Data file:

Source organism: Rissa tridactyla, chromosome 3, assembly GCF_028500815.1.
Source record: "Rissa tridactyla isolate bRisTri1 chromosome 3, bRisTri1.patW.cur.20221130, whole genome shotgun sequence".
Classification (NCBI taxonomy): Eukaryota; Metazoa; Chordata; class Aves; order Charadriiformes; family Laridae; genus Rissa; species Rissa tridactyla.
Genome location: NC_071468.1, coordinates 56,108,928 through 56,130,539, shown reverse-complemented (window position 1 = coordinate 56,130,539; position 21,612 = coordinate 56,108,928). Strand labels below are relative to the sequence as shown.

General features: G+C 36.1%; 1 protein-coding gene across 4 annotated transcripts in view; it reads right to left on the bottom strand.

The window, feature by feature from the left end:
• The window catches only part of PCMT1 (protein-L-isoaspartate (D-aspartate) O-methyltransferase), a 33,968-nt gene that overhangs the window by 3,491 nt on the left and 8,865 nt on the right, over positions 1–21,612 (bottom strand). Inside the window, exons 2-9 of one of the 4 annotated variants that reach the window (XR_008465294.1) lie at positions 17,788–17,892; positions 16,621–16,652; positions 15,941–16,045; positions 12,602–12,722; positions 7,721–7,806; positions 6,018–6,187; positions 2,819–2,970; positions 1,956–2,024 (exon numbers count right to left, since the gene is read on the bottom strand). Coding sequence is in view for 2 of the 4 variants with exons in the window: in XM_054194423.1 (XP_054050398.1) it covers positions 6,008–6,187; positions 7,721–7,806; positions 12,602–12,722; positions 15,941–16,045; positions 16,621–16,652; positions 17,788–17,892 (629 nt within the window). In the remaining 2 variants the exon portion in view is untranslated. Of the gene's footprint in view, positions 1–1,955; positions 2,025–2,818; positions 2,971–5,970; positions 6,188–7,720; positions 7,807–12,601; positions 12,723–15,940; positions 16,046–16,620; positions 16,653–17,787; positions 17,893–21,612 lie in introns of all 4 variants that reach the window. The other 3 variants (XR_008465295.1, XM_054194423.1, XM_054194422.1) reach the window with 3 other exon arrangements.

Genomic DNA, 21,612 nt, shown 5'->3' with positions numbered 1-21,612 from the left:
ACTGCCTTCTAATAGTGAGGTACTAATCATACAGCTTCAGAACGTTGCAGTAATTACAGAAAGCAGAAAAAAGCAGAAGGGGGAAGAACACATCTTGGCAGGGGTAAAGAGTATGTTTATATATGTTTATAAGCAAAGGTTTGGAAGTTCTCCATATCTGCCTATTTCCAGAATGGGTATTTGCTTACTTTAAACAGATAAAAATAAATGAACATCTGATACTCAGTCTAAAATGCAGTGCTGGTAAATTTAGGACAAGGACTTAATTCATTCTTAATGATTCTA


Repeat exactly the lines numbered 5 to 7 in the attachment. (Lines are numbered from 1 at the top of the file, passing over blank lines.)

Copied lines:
General features: G+C 36.1%; 1 protein-coding gene across 4 annotated transcripts in view; it reads right to left on the bottom strand.

The window, feature by feature from the left end:
• The window catches only part of PCMT1 (protein-L-isoaspartate (D-aspartate) O-methyltransferase), a 33,968-nt gene that overhangs the window by 3,491 nt on the left and 8,865 nt on the right, over positions 1–21,612 (bottom strand). Inside the window, exons 2-9 of one of the 4 annotated variants that reach the window (XR_008465294.1) lie at positions 17,788–17,892; positions 16,621–16,652; positions 15,941–16,045; positions 12,602–12,722; positions 7,721–7,806; positions 6,018–6,187; positions 2,819–2,970; positions 1,956–2,024 (exon numbers count right to left, since the gene is read on the bottom strand). Coding sequence is in view for 2 of the 4 variants with exons in the window: in XM_054194423.1 (XP_054050398.1) it covers positions 6,008–6,187; positions 7,721–7,806; positions 12,602–12,722; positions 15,941–16,045; positions 16,621–16,652; positions 17,788–17,892 (629 nt within the window). In the remaining 2 variants the exon portion in view is untranslated. Of the gene's footprint in view, positions 1–1,955; positions 2,025–2,818; positions 2,971–5,970; positions 6,188–7,720; positions 7,807–12,601; positions 12,723–15,940; positions 16,046–16,620; positions 16,653–17,787; positions 17,893–21,612 lie in introns of all 4 variants that reach the window. The other 3 variants (XR_008465295.1, XM_054194423.1, XM_054194422.1) reach the window with 3 other exon arrangements.